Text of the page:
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Milestone reflects poorly on jobs council
January 24, 2013 - Mike Maneval
January is a month for political milestones, with new members of congress and the Senate being sworn in. This is especially so in inaugural years, as presidents take the oath of office amidst pomp and circumstance. And while this year's inaugural festivities and events saw some milestones, about a week ago, on Jan. 17, the President's Council on Jobs and Competitiveness reached a one-year milestone of a different kind.
Josh Gerstein of Politico reported the committee had gone without convening a meeting for a year a day later. The White House countered with claims that of the council's 60 recommended, "significant progress" was made on 54. Gerstein also observed a series of conference calls conducted by council members in less-official capacities were blocked from public access. It is not the first time the council has run awry with transparency, with none of the council four official meetings making it into the supposedly required Federal Registrar 15 days in advance.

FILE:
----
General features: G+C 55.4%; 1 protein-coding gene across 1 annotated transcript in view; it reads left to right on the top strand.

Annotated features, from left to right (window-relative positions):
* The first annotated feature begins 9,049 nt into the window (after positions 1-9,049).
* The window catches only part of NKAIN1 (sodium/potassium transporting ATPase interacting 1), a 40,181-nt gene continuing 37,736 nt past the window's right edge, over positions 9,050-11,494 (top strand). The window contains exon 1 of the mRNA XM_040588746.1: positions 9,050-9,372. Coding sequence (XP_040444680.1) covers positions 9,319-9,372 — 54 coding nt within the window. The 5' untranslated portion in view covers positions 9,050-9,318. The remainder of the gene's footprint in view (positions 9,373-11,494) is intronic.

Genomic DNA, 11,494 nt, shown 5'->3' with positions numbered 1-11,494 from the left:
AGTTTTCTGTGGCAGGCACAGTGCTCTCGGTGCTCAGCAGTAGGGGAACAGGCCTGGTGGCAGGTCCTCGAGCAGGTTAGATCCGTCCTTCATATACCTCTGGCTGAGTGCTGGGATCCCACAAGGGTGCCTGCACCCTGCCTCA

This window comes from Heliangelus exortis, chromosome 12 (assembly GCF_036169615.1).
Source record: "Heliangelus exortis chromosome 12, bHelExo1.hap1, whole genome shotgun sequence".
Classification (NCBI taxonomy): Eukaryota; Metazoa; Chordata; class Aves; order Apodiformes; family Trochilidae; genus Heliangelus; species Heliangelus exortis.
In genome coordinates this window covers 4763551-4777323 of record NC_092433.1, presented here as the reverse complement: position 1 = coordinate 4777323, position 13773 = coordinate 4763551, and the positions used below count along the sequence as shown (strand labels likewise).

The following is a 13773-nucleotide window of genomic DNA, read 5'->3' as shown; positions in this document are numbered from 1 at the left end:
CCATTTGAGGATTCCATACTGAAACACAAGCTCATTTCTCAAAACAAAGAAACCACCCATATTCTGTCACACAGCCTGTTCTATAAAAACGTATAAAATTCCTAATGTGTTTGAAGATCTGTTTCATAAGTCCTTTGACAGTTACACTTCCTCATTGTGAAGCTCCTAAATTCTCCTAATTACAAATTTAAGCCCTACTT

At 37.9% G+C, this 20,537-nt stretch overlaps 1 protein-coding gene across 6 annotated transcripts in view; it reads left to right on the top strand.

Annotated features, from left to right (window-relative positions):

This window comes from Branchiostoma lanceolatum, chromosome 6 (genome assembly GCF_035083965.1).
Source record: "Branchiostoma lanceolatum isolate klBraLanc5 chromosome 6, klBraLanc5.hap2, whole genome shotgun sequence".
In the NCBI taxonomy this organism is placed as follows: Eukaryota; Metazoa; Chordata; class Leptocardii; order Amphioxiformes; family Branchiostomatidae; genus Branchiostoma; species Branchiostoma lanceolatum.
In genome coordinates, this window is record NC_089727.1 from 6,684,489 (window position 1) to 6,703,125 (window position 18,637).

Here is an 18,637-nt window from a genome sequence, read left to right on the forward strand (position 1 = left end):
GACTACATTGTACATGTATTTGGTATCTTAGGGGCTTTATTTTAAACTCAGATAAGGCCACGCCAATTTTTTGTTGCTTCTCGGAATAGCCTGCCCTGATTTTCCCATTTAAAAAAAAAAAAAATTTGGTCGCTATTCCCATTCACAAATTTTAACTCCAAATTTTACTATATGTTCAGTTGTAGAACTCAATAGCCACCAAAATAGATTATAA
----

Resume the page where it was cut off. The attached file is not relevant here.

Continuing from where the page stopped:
With the nation's jobless rate at 7.8 percent as 2012 ended in December, compared to 4.4 percent in 2006 and 4.3 percent in 1996, it is clear the Obama administration, after the pomp and circumstance of returning to the White House, can not afford to neglect the need for jobs, and the constituents' right to have the discussion on job creation conducted in the clear light of day. Whether the council needs reformatting to achieve greater levels of activity and public information, voters should be able to expect the council to be more proactive and transparent in the second term.
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